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Courtesy of the artist
Courtesy of the artist
There's always been a cinematic quality to the music of Mogwai. Since forming in 1995, the Scottish post-rock band has evolved from a raw, guitar-centric force of nature to something more subtle and shaded, though no less dynamic. Being predominantly instrumental, the band's output over the past 20 years has lent itself to video collaboration, most notably on the soundtracks to the films Zidane: A 21st Century Portrait, The Fountain and Les Revenants. Mogwai's new album, Atomic, began as the score to Mark Cousins' BBC documentary Atomic: Living In Darkness And Promise, a poetic, harrowing portrait of the impact of splitting the atom.
Accordingly, Atomic is a work of elemental power, sometimes literally so. The song "U-235" is named for the uranium isotope at the heart of the bomb with which the U.S. attacked Japan in 1945. Made up of synthesized pulses and washes of shadowy ambiance — think Kraftwerk gorging on horror movies — the track evokes mechanical inhumanity as well as the eerie clicking of a Geiger counter. "Pripyat," on the other hand, unfolds organically, as a swarm of keyboards and guitars builds slowly to an epic, shimmering detonation. Mogwai was formed in Glasgow, just minutes away from the controversial site of the U.K.'s nuclear arsenal; in a recent interview, the band's multi-instrumentalist Barry Burns said of Atomic's unnerving subject matter, "It's something quite close to home."
Close to home though it may be, the album is also unnaturally ethereal. It even kicks off with a track called "Ether," a gentle, delicate murmur — but its bookend, the closing song "Fat Man," is like a mirror image in a minor key, a devastating instrumental full of ghostly piano and swirling distortion. "Fat Man," of course, was the name of the bomb dropped on Nagasaki; there's also a song called "Little Boy," named for the bomb that hit Hiroshima, although it's more subdued and mournful, if no less apocalyptic in mood. Some songs, like "Bitterness Centrifuge," even border on abrasive, with harsh textures that scrape against the band's orchestral sense of scope.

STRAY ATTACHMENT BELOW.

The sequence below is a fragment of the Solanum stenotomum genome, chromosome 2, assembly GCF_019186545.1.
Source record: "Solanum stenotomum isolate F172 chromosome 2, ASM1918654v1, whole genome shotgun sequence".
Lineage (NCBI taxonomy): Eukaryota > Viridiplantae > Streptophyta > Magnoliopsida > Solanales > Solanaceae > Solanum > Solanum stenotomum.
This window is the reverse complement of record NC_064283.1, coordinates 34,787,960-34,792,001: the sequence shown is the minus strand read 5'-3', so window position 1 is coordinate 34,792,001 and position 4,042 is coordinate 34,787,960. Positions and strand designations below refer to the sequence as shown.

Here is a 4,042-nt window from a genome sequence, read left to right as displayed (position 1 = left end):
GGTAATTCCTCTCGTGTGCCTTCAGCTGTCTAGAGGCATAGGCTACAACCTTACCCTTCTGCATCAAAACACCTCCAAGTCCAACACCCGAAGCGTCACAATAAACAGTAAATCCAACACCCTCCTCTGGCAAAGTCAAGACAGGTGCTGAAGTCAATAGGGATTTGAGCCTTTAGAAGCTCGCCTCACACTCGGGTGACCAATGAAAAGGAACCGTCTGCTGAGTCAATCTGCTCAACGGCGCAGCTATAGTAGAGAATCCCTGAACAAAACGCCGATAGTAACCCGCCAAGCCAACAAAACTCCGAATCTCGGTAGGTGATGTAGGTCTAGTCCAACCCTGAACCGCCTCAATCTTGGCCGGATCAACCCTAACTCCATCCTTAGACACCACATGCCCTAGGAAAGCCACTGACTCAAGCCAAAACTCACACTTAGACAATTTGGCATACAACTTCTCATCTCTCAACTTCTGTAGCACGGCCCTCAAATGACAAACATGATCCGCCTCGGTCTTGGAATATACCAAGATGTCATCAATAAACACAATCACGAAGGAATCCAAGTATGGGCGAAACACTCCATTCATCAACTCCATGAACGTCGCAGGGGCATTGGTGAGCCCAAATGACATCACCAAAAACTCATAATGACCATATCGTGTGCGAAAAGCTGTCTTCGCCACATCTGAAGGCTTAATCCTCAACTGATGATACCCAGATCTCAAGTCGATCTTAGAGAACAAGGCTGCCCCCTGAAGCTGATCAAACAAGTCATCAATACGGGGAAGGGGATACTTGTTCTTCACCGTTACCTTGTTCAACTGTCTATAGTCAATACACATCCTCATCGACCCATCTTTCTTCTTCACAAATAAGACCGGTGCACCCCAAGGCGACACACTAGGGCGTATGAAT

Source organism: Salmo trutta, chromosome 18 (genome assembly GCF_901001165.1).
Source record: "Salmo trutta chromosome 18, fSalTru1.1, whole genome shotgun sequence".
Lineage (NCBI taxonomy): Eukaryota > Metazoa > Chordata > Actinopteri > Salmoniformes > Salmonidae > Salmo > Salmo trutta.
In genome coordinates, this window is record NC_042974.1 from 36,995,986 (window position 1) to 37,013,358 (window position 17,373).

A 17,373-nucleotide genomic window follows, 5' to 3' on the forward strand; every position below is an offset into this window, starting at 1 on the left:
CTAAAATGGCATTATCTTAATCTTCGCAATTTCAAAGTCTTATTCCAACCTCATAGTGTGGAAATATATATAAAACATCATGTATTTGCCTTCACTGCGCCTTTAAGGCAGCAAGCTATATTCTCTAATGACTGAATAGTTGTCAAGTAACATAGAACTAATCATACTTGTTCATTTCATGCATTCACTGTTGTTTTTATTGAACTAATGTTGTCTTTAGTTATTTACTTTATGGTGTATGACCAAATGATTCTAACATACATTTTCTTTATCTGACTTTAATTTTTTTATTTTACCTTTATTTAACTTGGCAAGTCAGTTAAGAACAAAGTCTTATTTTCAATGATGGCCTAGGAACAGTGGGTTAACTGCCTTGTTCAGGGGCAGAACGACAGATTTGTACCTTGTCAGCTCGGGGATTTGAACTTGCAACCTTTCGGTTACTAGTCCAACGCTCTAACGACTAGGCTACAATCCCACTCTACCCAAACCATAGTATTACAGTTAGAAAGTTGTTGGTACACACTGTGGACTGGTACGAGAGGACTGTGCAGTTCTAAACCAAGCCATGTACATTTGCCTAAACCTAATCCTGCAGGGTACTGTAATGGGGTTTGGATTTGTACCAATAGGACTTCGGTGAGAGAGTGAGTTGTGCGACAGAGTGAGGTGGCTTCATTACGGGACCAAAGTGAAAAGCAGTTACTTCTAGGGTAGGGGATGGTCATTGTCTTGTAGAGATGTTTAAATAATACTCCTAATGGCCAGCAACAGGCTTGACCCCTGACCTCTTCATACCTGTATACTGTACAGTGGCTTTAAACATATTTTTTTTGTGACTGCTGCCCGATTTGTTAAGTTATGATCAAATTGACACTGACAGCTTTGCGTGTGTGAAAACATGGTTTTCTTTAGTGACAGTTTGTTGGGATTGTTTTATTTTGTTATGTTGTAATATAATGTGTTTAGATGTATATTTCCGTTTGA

Atomic is not a breezy album, but then again, Mogwai has never been known for trafficking in fluff. But the dark sense of humor evident in past releases — this is, after all, the group that named its 2011 album Hardcore Will Never Die, But You Will — has given way to something more somber. Like the film that inspired it, Atomic isn't trying to instruct or sway people in regard to nuclear energy and warfare. It's an emotional album, not an intellectual one — and an overwhelming one at that. Its most poignant moment comes in "Are You A Dancer?" when a violin cuts through the mushroom-cloud dirge like a pleading voice. It may be bloodcurdling, but it's also beautiful.